Pink lake a haven for shorebird species

Geoff VivianGeraldton Guardian
Banded stilts have a rusty-coloured band extending down across their breasts.
Camera IconBanded stilts have a rusty-coloured band extending down across their breasts. Credit: Kathy Samulkiewicz

Birdlife Australia members on an excursion late last month saw hundreds of black-winged stilts, banded stilts and avocets among other birds at Port Gregory’s pink lake (Hutt Lagoon).

The three shorebird species commonly graze together in the shallows and have a similar size and shape, and birdwatchers often ask how they can tell them apart.

The black-winged or pied stilt has a black mark on the head and back of the neck.

When viewed from behind, the black-winged stilt has a band of black feathers that appears to run from one black wing to the other, and it appears to be smaller than the banded stilt.

Black-winged stilts have bright pink legs.
Camera IconBlack-winged stilts have bright pink legs. Credit: Freda Blakeway

The banded stilt has a rusty-coloured band across its lower breast and a white head, and a distinct patch of white on its back between the dark wings.

Both of the stilt species have bright pink legs, like candy musk sticks, unlike the avocet, whose legs are silvery grey. Red-necked avocets also have a distinct upcurved beak from where they get another common name — cobbler’s awl.

They do not probe in the mud and sand, but sweep their beaks from side to side through the water to detect and catch tiny creatures such as insects and crustaceans.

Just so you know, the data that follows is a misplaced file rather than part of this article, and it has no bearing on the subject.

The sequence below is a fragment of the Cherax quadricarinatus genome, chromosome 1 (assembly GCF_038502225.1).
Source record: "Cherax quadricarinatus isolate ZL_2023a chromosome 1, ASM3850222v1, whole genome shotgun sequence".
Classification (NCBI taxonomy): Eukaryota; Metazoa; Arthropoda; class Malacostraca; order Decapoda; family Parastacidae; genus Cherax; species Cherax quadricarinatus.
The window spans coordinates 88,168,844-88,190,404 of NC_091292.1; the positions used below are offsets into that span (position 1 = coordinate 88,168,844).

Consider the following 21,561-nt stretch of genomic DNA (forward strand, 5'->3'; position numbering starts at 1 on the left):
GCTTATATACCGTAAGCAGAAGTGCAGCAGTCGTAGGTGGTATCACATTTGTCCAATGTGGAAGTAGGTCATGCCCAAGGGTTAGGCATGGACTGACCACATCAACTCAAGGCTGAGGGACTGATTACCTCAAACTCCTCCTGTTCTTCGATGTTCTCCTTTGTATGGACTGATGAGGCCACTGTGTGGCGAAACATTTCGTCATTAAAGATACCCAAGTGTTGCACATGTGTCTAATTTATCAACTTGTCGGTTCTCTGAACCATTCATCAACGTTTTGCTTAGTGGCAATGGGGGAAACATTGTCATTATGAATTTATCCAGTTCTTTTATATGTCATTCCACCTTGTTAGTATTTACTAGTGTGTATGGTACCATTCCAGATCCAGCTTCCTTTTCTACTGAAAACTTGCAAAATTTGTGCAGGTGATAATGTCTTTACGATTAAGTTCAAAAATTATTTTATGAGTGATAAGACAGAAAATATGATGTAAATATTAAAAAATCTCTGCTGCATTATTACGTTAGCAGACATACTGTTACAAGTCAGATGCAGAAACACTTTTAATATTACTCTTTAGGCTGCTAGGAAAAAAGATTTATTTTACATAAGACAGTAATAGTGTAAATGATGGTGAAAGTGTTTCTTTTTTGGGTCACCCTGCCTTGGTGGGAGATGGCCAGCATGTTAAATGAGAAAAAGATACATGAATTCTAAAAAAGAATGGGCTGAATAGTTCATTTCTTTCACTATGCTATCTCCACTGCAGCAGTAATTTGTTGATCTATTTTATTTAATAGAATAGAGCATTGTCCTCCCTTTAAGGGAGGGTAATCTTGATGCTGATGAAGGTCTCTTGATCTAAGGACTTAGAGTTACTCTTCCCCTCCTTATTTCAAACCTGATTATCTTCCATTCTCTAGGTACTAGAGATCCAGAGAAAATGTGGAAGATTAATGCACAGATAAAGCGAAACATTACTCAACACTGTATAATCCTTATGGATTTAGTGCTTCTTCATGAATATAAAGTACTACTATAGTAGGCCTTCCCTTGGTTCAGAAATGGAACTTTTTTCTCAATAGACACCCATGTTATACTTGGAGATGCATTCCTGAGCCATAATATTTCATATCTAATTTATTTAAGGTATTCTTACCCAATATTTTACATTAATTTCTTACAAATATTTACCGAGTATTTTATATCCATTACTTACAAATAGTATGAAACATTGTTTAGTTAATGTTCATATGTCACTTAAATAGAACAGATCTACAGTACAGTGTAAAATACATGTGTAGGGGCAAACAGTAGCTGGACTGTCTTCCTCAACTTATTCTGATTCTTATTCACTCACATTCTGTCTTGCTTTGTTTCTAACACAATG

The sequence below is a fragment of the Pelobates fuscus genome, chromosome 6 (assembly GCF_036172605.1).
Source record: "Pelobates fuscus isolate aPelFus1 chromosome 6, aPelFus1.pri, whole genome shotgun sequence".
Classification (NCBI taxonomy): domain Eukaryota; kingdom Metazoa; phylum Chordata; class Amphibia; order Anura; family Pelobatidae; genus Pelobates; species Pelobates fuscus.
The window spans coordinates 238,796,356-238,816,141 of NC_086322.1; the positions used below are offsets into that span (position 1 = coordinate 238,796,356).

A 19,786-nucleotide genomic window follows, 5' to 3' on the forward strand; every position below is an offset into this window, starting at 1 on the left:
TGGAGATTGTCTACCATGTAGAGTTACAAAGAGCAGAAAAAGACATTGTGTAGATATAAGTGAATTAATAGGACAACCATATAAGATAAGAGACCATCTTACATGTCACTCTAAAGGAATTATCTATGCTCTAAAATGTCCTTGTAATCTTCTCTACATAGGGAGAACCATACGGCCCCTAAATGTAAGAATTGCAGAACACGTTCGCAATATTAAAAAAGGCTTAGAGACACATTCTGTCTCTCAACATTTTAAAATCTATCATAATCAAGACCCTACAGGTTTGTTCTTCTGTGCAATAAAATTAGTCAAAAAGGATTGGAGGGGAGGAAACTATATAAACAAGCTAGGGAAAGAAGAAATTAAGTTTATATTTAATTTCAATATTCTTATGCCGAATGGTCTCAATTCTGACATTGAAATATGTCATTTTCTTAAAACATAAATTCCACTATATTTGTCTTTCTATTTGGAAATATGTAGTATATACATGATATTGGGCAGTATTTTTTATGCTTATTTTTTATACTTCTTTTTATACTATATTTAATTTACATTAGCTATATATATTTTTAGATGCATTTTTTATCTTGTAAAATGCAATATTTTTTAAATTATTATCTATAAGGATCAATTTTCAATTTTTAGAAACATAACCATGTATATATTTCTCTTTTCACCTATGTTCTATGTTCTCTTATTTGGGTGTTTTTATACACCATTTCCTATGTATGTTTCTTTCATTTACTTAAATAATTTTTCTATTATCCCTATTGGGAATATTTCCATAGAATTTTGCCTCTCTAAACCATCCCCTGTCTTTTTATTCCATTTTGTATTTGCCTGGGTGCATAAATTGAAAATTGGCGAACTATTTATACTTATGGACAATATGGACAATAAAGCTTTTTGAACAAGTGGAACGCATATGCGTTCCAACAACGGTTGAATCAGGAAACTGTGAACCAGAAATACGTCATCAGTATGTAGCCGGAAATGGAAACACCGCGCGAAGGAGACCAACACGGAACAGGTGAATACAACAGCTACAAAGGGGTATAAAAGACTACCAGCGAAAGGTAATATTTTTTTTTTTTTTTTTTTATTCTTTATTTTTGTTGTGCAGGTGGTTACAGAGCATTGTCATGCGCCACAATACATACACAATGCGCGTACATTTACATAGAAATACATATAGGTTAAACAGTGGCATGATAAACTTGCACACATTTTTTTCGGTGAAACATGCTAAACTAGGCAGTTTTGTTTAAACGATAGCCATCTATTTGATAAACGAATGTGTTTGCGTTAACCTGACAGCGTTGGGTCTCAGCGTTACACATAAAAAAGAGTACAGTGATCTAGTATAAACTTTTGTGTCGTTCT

The red necked avocet is able to detect and catch tiny swimming creatures such as instects and shrimp as it sweeps its long curved beak from side to side.
Camera IconThe red necked avocet is able to detect and catch tiny swimming creatures such as instects and shrimp as it sweeps its long curved beak from side to side. Credit: Freda Blakeway

Black-winged stilts are able to pick their prey from the surface of the water, using their beaks like tweezers.

Banded stilts use both methods, as well as probing in the mud and sand under the shallow water as they wade.

Birdlife Australia member Alice Bishop said avocets did not migrate beyond Australia.

“If it rains inland, they all fly inland and they get their breeding feathers,” she said.

Banded stilts are another Australia-only species, breeding in the arid interior in the years of heavy inland storms, when they mate and breed on islands created by the temporary lakes from July-September.

Black-winged stilts are found on every continent except Antarctica.

All three species have excellent conservation status.

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